Therefore, I don't need to worry about social distancing as I don't like closeness like that anyway so for me I don't need to change my behaviour in regards to that. 

I feel more relaxed going out and when I come home I don't feel as tired because there is fewer things in the outside environment that are triggering for me. 

Before the current situation we are living in at the moment I would have to have some time alone after going out to bring back my anxiety levels down.

I am not as anxious going out because I know it is a lot quieter with fewer people around. I don't have to feel so paranoid when it comes to catching someone's expression because no one is around or people don't like making eye contact during this Corona period I have noticed.  

As I am more relaxed, I am able to do shopping correctly without forgetful or dropping items on the floor because of my shaking hands.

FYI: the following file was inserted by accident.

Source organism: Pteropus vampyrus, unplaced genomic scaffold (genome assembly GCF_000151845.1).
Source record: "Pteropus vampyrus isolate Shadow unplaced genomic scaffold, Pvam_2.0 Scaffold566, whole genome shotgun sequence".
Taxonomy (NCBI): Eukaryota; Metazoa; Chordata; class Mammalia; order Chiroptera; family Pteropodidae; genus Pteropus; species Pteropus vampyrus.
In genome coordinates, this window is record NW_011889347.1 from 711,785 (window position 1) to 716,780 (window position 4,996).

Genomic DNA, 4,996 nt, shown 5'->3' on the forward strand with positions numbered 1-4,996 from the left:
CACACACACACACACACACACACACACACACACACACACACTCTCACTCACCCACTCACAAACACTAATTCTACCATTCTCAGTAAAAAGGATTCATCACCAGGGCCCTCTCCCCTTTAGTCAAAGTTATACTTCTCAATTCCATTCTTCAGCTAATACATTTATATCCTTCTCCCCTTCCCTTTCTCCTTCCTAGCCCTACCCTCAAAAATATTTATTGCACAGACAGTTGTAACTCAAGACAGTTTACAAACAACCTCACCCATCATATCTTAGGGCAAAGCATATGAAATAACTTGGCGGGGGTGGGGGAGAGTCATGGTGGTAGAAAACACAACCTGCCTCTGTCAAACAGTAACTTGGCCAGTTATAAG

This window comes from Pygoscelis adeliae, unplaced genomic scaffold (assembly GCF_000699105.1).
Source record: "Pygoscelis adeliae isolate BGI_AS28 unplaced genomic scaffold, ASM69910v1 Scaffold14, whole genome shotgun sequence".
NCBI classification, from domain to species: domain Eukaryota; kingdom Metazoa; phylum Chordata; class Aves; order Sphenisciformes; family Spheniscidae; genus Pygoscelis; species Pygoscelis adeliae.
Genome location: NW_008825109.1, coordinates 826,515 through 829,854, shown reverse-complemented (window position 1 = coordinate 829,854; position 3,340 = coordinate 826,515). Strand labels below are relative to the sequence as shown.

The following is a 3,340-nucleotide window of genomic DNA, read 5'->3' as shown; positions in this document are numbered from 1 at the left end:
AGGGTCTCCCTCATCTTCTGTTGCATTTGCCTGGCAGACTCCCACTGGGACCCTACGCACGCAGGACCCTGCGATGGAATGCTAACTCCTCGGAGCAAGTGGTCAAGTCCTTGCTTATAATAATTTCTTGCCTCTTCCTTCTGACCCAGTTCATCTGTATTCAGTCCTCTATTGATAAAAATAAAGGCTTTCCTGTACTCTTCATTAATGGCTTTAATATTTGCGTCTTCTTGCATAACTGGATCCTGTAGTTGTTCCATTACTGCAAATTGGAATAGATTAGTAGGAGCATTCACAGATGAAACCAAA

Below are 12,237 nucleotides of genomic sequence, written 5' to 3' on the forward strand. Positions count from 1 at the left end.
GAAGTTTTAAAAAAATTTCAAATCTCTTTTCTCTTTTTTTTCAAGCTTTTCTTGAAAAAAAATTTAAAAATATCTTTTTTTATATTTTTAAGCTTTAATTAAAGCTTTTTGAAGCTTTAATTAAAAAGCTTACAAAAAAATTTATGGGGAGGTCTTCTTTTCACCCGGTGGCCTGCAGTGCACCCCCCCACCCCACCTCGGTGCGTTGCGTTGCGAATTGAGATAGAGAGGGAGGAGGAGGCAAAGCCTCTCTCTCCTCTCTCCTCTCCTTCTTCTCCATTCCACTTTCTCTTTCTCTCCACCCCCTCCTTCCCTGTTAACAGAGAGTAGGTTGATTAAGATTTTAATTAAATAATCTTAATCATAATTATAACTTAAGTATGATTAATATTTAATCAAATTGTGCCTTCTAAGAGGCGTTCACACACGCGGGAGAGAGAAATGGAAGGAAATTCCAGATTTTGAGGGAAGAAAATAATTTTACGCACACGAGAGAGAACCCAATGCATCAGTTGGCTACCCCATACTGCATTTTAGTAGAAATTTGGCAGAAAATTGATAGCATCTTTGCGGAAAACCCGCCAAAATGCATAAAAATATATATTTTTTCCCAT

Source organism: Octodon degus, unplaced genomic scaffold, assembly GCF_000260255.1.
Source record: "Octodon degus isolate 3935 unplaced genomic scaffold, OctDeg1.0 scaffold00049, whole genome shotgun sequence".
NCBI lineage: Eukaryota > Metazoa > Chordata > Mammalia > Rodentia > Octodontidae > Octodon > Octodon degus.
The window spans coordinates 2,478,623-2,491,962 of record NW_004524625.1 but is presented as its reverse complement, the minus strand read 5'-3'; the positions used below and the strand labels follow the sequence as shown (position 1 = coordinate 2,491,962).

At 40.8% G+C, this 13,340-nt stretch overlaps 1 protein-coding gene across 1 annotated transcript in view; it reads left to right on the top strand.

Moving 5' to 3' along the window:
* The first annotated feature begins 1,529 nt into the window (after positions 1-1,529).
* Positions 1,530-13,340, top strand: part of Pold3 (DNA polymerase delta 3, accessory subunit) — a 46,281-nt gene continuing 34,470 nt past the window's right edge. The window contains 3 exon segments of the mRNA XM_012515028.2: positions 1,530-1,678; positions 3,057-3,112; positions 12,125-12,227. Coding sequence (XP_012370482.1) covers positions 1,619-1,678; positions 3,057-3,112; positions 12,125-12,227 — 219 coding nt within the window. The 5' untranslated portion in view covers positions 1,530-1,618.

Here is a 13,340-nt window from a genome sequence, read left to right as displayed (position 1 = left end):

I can focus without my mind chattering 90 miles an hour to the dozen because of the heightened anxiety. 

So as you can see due to the quietness of the impact of the Coronavirus lockdown this means in some situations it can actually help me with my autism. 

Thanks for reading X 

Friday, 28 February 2020

Masking it at a cost.

Hey readers,

 I have had a visitor come round. Every time this happens I feel completely and utterly exhausted. 

I literally can not do anything for the next few hours as it has taken me all my power to deal with the social situation.

 It is not the person, it is just the way that I am programmed with my autistic brain. I just really struggle with long periods of socialising. 

I feel awful for saying this like I am totally anti-social and I am not but I need my time out as well.  
It doesn't help that I also have to parent as well as having to deal with the social situation. I have my children with me and to be quite frank they are not the calm and placid type. 

They go absolutely go bat shit crazy when a visit comes round and trying to calm down is an absolute nightmare when they are this age. 

Therefore, for me it is just so tiring trying to keep both children calm and then deal with the stuff that is happening in my head is a lot of work for me.